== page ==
The Death of Julia Margaret Cameron (nee Pattle) (11 June 1815-26 January 1879)

Julia Margaret Cameron in 1870, photographed by her son Henry Herschel Hay Cameron

Julia Margaret Cameron was one of the most fascinating and strong willed women to live during the nineteenth-century. She turned her daughter's gift of a camera into not only a hobby turned career but she would leave a legacy that few of us would understand or foresee.

Charles Hay Cameron and his wife Julia Margaret were in Kalutara (Ceylon) by the end of 1878 leaving Freshwater on the Isle of Wight far behind. They were staying at their son Henry's bungalow Glencairn, in the mountains. Here, Julia Margaret fell ill with her old bronchial complaint. She was sick for ten days and died on January 26th, 1879.

 A bungalow on Dimbula plantation belonging to The Cameron's in Ceylon (now Sri Lanka) @Images of Ceylon

Victoria Olson explains in her biography, 'From Life Julia Margaret Cameron and Victorian Photography', "It has been told and retold that on her deathbed Cameron looked out of her window at the evening sky and uttered her last word: "Beautiful." The source for this story could only have been one of her sons, perhaps henry in a letter home, but the original reference hasn't surfaced. It is only too fitting a conclusion to a life spent, by her own claim, in the pursuit of beauty. Indeed, it was a novelist who made the most of this most theatrical of deathbed scenes: Virginia Woolf resuscitated the story in her 1926 essay." 

At Julia Margaret's funeral, two white bullocks pulled the body in a cart along mountain roads as far as they could and then it was carried by natives from the Rathoongodde estate to the burial grounds at St. Mary's Church in Bogawantalawa. This church had been consecrated in 1874 and the Camerons had helped commission and pay for its three stained-glass windows. Now they are buried there beside each other, in fulfillment of Charles Hay's wish to remain on his beloved island for ever.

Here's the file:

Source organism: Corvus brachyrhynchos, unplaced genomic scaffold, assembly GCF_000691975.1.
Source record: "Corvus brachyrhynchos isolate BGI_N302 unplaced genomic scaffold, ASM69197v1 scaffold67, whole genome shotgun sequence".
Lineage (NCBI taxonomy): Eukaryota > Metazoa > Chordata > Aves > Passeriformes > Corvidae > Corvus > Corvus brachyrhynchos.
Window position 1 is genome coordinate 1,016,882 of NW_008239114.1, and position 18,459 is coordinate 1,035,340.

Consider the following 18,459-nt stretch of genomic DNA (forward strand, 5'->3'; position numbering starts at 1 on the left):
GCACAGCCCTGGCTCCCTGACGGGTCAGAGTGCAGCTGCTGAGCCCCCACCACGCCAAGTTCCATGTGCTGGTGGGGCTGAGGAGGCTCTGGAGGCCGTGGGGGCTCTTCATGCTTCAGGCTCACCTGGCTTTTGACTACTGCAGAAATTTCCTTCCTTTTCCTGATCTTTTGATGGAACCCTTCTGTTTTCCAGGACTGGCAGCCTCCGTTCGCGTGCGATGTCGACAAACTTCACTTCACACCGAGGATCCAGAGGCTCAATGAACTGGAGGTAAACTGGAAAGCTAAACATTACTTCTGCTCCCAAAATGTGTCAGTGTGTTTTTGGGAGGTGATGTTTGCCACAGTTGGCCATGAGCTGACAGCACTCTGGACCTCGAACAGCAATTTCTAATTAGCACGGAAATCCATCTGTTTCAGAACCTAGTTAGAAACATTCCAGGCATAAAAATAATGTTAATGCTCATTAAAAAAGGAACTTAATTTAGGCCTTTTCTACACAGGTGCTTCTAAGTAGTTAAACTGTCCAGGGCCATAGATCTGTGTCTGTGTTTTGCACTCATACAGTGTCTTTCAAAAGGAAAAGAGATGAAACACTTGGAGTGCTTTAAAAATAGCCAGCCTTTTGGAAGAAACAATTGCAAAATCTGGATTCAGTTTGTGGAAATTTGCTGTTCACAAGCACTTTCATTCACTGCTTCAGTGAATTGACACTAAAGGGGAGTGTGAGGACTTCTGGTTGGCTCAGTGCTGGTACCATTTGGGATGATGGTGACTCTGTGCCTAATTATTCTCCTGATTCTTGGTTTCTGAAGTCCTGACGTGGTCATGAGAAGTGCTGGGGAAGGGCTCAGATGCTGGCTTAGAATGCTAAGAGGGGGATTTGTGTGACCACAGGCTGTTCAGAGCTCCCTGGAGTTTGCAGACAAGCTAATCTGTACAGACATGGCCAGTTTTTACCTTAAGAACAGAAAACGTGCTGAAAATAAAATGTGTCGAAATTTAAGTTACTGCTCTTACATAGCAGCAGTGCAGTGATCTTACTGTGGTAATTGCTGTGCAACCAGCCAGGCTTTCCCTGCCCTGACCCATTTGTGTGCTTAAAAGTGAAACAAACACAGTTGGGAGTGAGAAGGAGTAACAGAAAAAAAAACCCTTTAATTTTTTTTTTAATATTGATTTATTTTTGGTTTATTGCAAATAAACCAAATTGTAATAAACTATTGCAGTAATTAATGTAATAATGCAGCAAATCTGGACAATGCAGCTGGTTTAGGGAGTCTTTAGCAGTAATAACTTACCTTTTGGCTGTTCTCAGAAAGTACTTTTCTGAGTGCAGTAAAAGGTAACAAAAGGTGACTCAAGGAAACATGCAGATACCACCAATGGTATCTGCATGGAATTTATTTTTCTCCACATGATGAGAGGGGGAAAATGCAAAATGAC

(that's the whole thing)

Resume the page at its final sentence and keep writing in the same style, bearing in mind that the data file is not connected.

Lady Emily Tennyson received the news of Julia Margaret's death with great sorrow. She wrote to her sister, "We are not likely to find one to take her place so loving and strong in her woman's way and so child-like in her faith."  Emily even wrote to the Cameron's sons in Ceylon, "Our hearts ache to think of the void in his (Charles Hay's) and yours. God alone can make it bearable."   

Charles Hay Cameron, Esq., in His Garden at Freshwater, Julia Margaret Cameron (British (born India), Calcutta 1815–1879 Kalutara, Ceylon. 1865–67, Albumen silver print from glass negative, @The Metropolitan Museum of Art, NYC. (I've had the joy of casting my eyes upon this glorious photograph myself)! 


Julia Margaret's husband, Charles Hay Cameron outlived his wife after all, but not for long. He died on May 8th, 1880, while his sons read to him from Homer. "I am happier than Pram for I have all my sons around me." He supposedly said. Kitty Cameron, wife of their son Hardinge commented on what a happy occassion Charles Hay's funeral was with sun shining and birds singing. Their sons Eugene died in a fire in 1885 on board a ship crossing the Atlantic. Ewen stayed in Ceylon, where he died in 1889. Hardinge rose as far as he could in the ceylonese civil service and retired in 1904 to return to England and complete his long-interrupted Oxford degree. He married twice but had no children. Charlie Hay, his father's namesake, went back to England as soon as his father died but he died while traveling to Germany in 1891. Henry Hay Cameron took up photography as well, even having his own studio on Oxford Street in England. He even took photographs of his parents friends Ellen Terry and G.F. Watts to name a few! Both Hardinge and Henry Hay Cameron died in 1911.